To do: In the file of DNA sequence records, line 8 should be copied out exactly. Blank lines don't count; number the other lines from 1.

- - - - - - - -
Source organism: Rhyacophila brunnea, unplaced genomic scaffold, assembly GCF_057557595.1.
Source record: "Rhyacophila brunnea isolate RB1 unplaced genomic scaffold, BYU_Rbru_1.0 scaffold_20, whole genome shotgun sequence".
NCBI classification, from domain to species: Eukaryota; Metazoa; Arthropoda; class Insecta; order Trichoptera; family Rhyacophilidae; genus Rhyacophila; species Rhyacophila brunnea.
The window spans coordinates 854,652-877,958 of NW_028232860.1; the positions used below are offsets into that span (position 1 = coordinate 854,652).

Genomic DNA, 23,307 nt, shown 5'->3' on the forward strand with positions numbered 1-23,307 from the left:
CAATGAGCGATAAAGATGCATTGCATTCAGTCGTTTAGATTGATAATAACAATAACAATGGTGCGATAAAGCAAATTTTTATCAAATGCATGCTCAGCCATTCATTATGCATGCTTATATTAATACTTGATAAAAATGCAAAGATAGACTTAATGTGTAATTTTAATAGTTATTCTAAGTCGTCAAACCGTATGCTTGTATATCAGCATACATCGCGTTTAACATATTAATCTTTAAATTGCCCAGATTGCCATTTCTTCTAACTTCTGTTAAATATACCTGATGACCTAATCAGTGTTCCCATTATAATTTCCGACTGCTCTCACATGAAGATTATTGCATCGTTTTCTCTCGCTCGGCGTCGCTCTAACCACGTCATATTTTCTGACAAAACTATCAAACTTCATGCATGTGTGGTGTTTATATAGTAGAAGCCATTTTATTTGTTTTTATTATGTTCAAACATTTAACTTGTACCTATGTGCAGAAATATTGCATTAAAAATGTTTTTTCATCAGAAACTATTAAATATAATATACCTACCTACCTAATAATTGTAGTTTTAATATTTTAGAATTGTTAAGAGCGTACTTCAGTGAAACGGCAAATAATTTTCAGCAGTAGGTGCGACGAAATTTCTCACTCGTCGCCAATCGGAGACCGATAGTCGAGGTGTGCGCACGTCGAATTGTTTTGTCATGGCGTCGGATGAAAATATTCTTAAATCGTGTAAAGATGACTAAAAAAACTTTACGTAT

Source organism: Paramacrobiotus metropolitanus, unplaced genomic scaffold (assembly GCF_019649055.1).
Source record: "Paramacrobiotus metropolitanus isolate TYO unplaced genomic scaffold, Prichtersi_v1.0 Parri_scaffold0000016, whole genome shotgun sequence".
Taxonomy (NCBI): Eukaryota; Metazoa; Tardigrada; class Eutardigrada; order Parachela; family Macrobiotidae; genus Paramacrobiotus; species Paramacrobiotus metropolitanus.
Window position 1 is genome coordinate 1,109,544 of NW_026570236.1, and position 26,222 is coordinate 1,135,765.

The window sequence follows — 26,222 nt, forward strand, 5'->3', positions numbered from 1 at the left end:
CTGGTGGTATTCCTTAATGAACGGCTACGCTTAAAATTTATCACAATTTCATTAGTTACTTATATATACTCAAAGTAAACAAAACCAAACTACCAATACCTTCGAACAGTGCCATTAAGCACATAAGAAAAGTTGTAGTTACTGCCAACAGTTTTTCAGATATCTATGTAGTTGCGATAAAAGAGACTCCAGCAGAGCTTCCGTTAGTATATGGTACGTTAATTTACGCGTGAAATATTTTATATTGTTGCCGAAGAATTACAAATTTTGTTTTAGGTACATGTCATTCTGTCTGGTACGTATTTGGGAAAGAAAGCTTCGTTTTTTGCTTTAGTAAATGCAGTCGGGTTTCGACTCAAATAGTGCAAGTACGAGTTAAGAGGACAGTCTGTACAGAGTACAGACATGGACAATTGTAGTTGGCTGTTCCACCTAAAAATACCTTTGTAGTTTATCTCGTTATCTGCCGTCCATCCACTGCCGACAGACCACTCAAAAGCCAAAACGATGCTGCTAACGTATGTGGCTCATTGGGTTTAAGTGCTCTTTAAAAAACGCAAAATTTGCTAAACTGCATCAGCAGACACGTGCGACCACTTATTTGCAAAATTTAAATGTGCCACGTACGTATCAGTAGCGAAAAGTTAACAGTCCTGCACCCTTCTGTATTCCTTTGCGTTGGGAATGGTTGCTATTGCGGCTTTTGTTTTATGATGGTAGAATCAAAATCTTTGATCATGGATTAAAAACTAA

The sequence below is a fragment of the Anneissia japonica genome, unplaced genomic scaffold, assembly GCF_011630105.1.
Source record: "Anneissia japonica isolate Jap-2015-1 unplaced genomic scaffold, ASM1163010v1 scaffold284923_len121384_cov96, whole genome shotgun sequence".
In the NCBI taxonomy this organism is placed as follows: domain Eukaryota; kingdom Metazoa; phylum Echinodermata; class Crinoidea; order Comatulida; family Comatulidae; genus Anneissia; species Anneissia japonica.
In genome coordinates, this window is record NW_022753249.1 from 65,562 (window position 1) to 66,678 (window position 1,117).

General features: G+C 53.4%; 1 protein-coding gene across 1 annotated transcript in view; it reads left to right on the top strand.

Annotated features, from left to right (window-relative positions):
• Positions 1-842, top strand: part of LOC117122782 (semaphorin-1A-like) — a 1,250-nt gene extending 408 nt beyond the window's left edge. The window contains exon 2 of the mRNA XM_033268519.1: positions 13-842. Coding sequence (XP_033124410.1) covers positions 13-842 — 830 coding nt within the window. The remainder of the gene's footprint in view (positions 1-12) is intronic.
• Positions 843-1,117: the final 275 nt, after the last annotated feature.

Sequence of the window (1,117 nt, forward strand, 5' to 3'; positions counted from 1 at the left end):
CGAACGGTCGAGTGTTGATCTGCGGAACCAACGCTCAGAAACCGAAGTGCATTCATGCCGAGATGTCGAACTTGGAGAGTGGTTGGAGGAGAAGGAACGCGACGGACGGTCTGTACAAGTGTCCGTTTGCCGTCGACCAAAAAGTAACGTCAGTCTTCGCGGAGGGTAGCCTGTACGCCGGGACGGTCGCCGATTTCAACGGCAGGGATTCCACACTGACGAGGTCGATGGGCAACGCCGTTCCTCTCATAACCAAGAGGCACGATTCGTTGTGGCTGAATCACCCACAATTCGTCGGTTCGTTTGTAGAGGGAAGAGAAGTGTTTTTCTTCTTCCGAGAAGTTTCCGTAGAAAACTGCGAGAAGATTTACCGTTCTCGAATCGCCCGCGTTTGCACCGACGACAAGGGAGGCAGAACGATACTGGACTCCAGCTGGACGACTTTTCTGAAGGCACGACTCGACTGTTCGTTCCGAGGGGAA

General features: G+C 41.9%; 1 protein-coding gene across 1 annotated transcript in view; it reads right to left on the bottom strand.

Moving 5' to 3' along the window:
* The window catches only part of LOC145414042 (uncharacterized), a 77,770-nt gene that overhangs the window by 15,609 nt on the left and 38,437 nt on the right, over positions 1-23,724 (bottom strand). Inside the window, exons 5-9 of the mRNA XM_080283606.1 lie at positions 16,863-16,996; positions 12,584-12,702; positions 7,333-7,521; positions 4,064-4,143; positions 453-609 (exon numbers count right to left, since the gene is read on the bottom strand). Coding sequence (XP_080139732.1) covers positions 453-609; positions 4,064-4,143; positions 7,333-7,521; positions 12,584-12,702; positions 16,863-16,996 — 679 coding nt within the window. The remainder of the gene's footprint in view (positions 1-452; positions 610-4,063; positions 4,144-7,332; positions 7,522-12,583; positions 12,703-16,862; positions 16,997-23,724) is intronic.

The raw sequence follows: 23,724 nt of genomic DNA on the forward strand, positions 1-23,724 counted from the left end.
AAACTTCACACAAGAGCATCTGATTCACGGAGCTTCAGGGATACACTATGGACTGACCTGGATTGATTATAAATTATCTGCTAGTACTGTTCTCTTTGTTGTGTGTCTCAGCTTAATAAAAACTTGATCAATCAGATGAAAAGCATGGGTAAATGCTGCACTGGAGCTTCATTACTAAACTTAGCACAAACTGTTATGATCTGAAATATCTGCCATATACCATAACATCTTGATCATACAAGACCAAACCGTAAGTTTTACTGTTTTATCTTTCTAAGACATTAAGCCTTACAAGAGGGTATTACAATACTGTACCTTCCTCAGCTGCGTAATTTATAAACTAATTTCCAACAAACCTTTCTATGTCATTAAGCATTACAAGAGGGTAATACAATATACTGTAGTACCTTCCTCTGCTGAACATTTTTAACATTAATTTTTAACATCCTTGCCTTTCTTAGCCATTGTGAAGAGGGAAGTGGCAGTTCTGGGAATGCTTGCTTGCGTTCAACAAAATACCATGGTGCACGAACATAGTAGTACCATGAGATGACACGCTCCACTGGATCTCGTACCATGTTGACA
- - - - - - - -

Source record: "Paramacrobiotus metropolitanus isolate TYO unplaced genomic scaffold, Prichtersi_v1.0 Parri_scaffold0000016, whole genome shotgun sequence".